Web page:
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Senlin, Bread and Roses

I’ve just completed updating all of the files in the Conrad Aiken collection.

http://theotherpages.org/poems/poem-ab.html#aiken

These include Senlin, Discordants, Light and Snow, Turns and Movies, and Chiarascuro: Rose, among others.  Aiken wrote in a variety of forms, and wrote beautifully crafted rhymed as well as blank verse. A sampling:

Senlin is somewhat autobiographical, and the Morning Song of Senlin, an excerpt from the first section of the poem is a good example of how Aiken combines a sense of awe with a sense of the simple reality around him:

It is morning, I awake from a bed of silence,
Shining I rise from the starless waters of sleep.
The walls are about me still as in the evening,
I am the same, and the same name still I keep.
The earth revolves with me, yet makes no motion,
The stars pale silently in a coral sky.
In a whistling void I stand before my mirror,
Unconcerned, I tie my tie.

A favorite poem of Aikens’s is one of the Discordants, subtitled ‘Bread and Music’ with its notes of longing and sadness:

MUSIC I heard with you was more than music,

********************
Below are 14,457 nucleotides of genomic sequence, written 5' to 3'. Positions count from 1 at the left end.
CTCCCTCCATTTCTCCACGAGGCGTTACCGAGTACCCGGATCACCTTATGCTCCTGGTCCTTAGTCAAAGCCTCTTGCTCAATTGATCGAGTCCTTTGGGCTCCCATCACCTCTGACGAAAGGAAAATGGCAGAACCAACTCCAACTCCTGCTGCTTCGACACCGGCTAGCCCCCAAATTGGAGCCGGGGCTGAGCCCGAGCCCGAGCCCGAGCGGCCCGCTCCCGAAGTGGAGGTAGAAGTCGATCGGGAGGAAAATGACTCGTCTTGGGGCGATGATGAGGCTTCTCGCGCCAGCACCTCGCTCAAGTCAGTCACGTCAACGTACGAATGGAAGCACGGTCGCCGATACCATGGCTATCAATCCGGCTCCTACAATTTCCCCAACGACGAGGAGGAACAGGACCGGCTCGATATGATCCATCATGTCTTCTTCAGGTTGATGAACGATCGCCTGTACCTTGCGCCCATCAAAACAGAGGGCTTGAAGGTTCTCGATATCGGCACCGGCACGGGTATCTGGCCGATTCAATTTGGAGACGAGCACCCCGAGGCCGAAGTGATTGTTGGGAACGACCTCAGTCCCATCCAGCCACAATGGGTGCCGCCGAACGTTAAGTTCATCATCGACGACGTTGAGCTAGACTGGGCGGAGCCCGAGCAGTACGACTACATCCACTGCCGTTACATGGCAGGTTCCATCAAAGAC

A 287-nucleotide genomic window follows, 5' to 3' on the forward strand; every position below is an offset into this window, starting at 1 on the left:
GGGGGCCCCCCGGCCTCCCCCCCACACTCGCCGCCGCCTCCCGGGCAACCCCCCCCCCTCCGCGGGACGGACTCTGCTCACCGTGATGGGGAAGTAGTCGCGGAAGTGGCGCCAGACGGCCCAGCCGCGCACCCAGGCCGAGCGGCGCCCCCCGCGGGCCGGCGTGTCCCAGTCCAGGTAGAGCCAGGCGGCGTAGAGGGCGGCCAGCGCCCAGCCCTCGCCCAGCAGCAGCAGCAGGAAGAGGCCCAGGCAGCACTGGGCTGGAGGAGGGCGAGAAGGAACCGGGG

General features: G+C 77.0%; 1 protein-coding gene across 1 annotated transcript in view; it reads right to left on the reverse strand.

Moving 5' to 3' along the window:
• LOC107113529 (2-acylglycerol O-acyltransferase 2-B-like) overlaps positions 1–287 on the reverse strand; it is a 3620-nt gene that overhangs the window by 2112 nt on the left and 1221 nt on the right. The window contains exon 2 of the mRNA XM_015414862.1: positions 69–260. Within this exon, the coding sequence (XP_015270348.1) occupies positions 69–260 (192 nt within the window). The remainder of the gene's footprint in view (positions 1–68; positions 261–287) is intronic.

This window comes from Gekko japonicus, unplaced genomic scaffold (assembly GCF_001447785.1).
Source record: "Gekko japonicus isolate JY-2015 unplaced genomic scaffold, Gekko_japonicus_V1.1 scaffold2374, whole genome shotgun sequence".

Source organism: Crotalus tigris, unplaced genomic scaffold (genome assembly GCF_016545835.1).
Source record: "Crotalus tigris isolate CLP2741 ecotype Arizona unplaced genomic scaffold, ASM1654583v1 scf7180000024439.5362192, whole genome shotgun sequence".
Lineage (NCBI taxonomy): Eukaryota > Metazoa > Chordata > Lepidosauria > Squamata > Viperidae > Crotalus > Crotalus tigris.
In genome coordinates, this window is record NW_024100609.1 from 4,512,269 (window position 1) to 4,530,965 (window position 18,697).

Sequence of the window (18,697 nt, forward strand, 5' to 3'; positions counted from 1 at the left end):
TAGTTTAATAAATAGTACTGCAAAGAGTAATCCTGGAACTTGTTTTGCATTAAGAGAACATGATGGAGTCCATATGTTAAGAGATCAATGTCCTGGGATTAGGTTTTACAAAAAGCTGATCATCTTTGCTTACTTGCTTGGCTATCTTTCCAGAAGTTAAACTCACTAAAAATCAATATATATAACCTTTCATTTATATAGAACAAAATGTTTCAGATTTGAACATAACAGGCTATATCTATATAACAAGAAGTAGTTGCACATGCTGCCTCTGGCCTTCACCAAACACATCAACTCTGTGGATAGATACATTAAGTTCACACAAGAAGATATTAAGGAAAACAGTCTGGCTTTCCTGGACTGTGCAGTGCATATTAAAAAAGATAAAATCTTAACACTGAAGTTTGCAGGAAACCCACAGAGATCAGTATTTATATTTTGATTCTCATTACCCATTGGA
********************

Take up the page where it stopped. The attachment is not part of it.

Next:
And bread I broke with you was more than bread;
Now that I am without you, all is desolate;
All that was once so beautiful is dead.

Your hands once touched this table and this silver,
And I have seen your fingers hold this glass.
These things do not remember you, belovèd,
And yet your touch upon them will not pass.

For it was in my heart you moved among them,
And blessed them with your hands and with your eyes;
And in my heart they will remember always,--
They knew you once, O beautiful and wise.

Aiken’s All Lovely Things is a beautiful but somewhat fatalist carpe diem poem:

ALL lovely things will have an ending,
All lovely things will fade and die,
And youth, that's now so bravely spending,
Will beg a penny by and by.

And from Light and Snow:

When I was a boy, and saw bright rows of icicles
In many lengths along a wall
I was disappointed to find
That I could not play music upon them:
I ran my hand lightly across them
And they fell, tinkling.
I tell you this, young man, so that your expectations of life
Will not be too great.


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